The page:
Finding Livelihood (Nancy Nordenson, 2014)

Contemplating work and rest
I’m not certain I can describe this clearly, but I’ll try. There are two sorts of nonfiction books worth reading. The first sort are good because they help us think something through and we see more clearly, even if we feel a bit overwhelmed at the end. And then there are books that accomplish all that while also refreshing our souls in the process. The thinking and clarity are served with a measure of gracious solace that reassures and awakens a sense of hope. In the end steps of action do not intimidate because we are changed somehow, and though we and the world remain broken we have been freed to stumble more eagerly into grace.

Finding Livelihood is the second sort of book. Author Nancy Nordenson helps us think about work and leisure by inviting us to enter a place of wisdom, to breath deeply, and to dwell there. Her way of welcome to that place is serious and realistic yet contemplative and life affirming, lyrical and healing.

Nordenson divides Finding Livelihood: A Progress of Work and Leisure into three acts:

ACT I. Where we encounter ground level and metaphysical realities; unfair rules, job stress, and bad bosses; idealistic work experts and criteria for “good work”; hiddenness and exhaustion; and a longing for meaning and a will to be satisfied. [p. 9]

ACT II. Where we encounter rest and contemplation; time and space; beauty, prayer, and faith; imagination; an urge for freedom; a dual job description; people and moments worthy of pause; bills that keep coming and a pink slip. [p. 67]

ACT III. Where we encounter love, devotion, and guidance; the sacrament of the present moment and every moment; a never-ending journey; prayer, grace, and surrender; strength; two views of time; patience and transformation; and a blessing of countenance. [p. 151]

Even if we understand and believe the scriptures concerning vocation and rest, it is a struggle to consistently live in that reality in our modern world. That shouldn’t be surprising, since, as St. John tells us, “all that is in the world—the desires of the flesh and the desires of the eyes and pride in possessions—is not from the Father but is from the world” (1 John 2:16-17). The world, our world, in other words, composes itself in great systems that agitate against everything—including our vocation and rest, work and leisure—that might display even a hint of the harmony of God’s kingdom.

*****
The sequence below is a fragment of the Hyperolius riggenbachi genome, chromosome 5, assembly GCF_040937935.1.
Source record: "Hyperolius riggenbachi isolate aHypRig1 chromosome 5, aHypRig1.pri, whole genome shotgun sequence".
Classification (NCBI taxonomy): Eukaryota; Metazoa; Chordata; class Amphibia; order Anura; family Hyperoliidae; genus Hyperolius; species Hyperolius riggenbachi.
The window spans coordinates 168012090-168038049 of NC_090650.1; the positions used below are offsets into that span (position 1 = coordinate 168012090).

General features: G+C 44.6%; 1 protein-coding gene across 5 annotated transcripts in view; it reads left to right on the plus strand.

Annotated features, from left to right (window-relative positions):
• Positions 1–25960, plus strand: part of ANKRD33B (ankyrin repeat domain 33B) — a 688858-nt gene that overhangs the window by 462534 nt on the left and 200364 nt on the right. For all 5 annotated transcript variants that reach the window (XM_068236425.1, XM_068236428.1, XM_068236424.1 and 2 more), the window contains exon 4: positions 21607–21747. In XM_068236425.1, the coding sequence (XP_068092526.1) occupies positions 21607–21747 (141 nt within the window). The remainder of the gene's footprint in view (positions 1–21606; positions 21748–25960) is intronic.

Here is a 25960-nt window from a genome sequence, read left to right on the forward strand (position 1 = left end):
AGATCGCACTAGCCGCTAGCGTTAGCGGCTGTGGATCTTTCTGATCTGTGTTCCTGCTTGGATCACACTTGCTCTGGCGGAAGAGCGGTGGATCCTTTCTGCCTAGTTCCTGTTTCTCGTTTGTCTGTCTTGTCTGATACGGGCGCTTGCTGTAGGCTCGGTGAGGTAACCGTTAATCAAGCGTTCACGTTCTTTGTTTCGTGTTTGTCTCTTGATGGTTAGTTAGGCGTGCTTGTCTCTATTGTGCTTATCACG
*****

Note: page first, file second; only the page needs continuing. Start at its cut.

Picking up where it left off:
Even the often quoted and highly respected advice of theologian and writer Frederick Buechner is problematic: “the place God calls you to is the place where your deep gladness and the world’s deep hunger meet.” While Buechner’s words, an amplification of a sentiment first voiced by Aristotle, offer a starting point for dreams and plans when the future is in front of you and the choice is yours, who but a very small minority can find that exact intersection and from it feed a family? Or at that sweet spot sustain their position for a lifetime? Glance at history or literature and count the heroes who are swept into events not of their choosing, sometimes kicking and screaming. Consider the pivotal, but sometimes hidden, events visited upon the common man or woman who work far from deep gladness, the world’s greatest need, or both.

This book is not about the modern work ethic. It is not a celebration of work, but neither is it an exposé or complaint. This book is about wrestling with work as with any large and powerful force that wants to have its way with you while you simultaneously want to have your way with it. This book adds another view to the body of literature about work. It adds nor just another way of thinking about the experience of work bur another voice, a meditative and contemplative voice, a voice trying to speak into the tension between passion and need, between aspiration and limits, between the planned life and the given life. [p. 6]

We warmly recommend Nancy Nordenson’s superb Finding Livelihood to you.


Finding Livelihood: A Progress of Work and Leisure by Nancy J. Nordenson (Oro Valley, AZ: Kalos Press; 2014) 224 pages + notes.